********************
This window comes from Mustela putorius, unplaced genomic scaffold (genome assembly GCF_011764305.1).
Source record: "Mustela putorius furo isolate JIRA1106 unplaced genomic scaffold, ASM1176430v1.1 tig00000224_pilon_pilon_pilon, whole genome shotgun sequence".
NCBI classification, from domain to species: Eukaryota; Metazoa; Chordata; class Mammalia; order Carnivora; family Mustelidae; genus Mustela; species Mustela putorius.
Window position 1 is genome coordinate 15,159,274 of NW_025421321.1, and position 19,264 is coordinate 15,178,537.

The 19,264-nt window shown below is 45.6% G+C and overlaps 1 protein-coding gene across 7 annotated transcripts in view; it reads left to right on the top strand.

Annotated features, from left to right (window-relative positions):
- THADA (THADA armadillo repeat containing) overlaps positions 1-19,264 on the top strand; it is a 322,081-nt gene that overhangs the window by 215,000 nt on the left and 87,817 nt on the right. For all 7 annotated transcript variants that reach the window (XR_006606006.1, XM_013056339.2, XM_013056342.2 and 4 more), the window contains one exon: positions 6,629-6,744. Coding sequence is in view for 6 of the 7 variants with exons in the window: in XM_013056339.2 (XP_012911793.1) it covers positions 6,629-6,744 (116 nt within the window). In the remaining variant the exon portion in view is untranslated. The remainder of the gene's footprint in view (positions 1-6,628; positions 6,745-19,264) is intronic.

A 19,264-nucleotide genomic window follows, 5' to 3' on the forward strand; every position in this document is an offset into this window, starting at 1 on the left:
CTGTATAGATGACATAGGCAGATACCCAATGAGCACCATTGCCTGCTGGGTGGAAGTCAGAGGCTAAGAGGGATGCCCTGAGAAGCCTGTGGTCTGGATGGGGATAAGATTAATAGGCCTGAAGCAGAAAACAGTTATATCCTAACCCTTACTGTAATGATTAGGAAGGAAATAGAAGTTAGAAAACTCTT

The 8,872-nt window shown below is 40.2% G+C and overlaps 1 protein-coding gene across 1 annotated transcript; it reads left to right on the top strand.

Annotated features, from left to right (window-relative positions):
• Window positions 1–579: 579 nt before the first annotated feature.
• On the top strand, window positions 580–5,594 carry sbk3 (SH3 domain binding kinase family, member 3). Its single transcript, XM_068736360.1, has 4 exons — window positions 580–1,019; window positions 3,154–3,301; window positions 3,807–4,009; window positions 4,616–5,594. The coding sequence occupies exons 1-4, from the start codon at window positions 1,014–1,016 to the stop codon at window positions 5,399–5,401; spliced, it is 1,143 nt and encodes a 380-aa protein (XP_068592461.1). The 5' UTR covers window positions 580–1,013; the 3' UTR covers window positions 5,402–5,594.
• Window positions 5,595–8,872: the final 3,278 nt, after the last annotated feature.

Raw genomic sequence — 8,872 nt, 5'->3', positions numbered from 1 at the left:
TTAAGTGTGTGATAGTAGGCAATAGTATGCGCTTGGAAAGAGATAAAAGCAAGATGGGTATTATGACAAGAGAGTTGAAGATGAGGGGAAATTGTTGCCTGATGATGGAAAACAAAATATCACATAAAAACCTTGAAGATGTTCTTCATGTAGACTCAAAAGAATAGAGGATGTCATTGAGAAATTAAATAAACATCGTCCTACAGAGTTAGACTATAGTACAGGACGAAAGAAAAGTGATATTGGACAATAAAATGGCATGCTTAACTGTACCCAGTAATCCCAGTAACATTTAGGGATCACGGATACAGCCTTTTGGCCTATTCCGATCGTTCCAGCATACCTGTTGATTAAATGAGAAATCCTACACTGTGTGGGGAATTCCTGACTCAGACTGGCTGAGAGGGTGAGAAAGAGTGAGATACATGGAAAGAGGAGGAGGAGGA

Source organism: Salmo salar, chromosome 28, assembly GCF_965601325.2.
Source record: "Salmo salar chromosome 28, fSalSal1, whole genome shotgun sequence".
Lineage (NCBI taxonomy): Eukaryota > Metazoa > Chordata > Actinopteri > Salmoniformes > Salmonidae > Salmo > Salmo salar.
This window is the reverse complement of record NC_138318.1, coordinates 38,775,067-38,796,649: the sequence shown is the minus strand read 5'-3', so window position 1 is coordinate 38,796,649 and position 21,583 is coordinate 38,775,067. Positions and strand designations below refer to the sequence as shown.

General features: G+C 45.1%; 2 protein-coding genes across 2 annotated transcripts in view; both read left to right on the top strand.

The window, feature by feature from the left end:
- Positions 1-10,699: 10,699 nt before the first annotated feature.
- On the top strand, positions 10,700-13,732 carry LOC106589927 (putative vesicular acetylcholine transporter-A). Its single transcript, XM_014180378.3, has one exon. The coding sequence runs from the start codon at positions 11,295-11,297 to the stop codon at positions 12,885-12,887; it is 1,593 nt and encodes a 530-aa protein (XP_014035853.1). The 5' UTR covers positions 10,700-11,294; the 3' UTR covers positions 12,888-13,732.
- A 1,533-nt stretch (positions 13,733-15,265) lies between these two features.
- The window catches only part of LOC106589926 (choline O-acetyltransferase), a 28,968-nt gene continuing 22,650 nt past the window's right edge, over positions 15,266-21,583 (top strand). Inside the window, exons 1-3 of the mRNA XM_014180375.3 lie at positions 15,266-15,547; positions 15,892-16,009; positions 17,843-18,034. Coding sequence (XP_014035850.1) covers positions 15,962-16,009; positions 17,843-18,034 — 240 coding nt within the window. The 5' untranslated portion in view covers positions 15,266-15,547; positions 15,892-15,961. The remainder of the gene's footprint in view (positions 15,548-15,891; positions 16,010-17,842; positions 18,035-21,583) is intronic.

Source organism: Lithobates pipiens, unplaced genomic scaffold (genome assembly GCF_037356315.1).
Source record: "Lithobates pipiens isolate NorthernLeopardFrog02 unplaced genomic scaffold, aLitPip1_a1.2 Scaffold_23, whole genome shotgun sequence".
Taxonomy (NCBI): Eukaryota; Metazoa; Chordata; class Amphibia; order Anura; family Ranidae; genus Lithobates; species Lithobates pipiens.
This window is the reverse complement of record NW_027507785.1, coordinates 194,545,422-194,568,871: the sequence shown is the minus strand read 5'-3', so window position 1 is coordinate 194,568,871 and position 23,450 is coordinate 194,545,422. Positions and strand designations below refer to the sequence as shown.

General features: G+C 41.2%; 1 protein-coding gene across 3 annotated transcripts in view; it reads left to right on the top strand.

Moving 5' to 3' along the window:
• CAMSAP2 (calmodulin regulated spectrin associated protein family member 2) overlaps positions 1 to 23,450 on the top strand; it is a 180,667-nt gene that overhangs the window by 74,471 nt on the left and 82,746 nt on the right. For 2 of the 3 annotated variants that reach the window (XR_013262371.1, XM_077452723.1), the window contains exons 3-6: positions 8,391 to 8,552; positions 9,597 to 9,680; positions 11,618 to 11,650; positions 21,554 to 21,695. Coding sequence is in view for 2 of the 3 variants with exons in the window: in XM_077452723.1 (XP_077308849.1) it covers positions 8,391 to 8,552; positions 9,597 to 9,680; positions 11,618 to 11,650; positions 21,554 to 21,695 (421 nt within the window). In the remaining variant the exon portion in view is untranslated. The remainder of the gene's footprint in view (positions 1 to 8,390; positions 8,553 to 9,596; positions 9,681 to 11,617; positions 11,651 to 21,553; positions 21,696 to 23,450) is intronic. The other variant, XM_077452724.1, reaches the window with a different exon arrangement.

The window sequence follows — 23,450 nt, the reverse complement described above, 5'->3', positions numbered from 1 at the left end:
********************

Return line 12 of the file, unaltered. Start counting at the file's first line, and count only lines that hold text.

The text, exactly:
• Window positions 1–579: 579 nt before the first annotated feature.